Cenwulf came into the firelight and he could more clearly see his face.

“Well?” Brandt said gently when Cenwulf came into the firelight and he could more clearly see his face. “Art thou come to see thy Father or thy brother?”

“My brother, I suppose, Brandt. I need to speak to you about Colburga.”

“Ach, so. Colburga has not been her merry self these weeks, or?”

Cenwulf shrugged a shoulder.

“She comes no more to see her old brother.”

She's unhappy.

“She’s unhappy. And I don’t know what to do, because an unhappy Colburga is so far outside of my experience that I am quite lost. I have suddenly realized that I am naturally a very unhappy man myself, but I have had Colburga these past ten years to make me forget that.”

“She weeps for her children, and will not be comforted, because they are not,” Brandt said softly.

Cenwulf passed his hand over his eyes.

“The new baby does not cheer her?”

'The new baby does not cheer her?'

“I’m afraid not. She told me that the new baby doesn’t replace the children she lost, and is one more child that she can lose.”

Brandt shook his head sadly.

“She tells me now she doesn’t want any more children. She will not be touched. I have done and said all I could find to say and do. Will you talk to her, Brandt?”

'Will you talk to her, Brandt?'

“What shall I say? It is indeed hard to be a woman. ‘In sorrow thou shalt bring forth children, and thy desire shall be to thy husband, and he shall rule over thee.’ That is little comfort, though she ought to be reminded.”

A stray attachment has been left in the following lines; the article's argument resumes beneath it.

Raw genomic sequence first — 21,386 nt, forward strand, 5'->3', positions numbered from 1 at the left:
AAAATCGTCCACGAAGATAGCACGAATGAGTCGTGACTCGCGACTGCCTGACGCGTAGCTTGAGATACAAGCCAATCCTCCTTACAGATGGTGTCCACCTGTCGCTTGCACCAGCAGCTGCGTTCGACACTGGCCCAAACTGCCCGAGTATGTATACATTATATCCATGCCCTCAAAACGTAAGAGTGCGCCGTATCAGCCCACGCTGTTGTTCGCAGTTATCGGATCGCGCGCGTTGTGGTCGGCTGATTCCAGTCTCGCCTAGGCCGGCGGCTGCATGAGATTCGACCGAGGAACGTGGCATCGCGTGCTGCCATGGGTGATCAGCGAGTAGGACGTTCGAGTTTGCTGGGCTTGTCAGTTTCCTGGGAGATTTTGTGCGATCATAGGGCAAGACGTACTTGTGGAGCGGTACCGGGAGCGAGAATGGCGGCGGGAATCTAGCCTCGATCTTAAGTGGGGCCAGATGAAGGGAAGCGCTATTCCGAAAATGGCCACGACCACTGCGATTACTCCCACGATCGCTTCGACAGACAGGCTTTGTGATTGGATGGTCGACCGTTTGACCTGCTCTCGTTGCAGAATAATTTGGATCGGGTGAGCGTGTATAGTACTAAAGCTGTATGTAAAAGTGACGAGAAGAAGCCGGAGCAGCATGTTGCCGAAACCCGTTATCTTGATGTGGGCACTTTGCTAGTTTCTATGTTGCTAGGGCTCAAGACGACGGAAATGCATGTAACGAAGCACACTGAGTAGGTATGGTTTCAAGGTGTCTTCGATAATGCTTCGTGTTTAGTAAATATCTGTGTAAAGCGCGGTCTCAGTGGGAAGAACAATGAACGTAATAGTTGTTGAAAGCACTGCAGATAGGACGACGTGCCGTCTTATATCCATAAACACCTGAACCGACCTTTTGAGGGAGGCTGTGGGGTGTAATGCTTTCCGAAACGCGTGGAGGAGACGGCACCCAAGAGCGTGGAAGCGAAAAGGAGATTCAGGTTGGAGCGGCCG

“Then go as her brother. Perhaps she needs to talk, or simply to be held. She won’t allow me to touch her. Doesn’t trust me to do nothing more,” he added bitterly. “As if I could hurt her.”

“That is hard indeed. Well, brother, I shall talk to her. Go home to her now. I shall give thee one advice, until I have seen her: wait for her to come to thee. I think she will. When she was a child, she would nurse a hurt alone until she could bear it no longer. Then she would come to her mother or her old brothers to be comforted.”

Cenwulf nodded.

“Good night, brother,” Brandt said.

“Good night, brother,” Cenwulf replied in his poor Saxon. “I thank thee.”

'I thank thee.'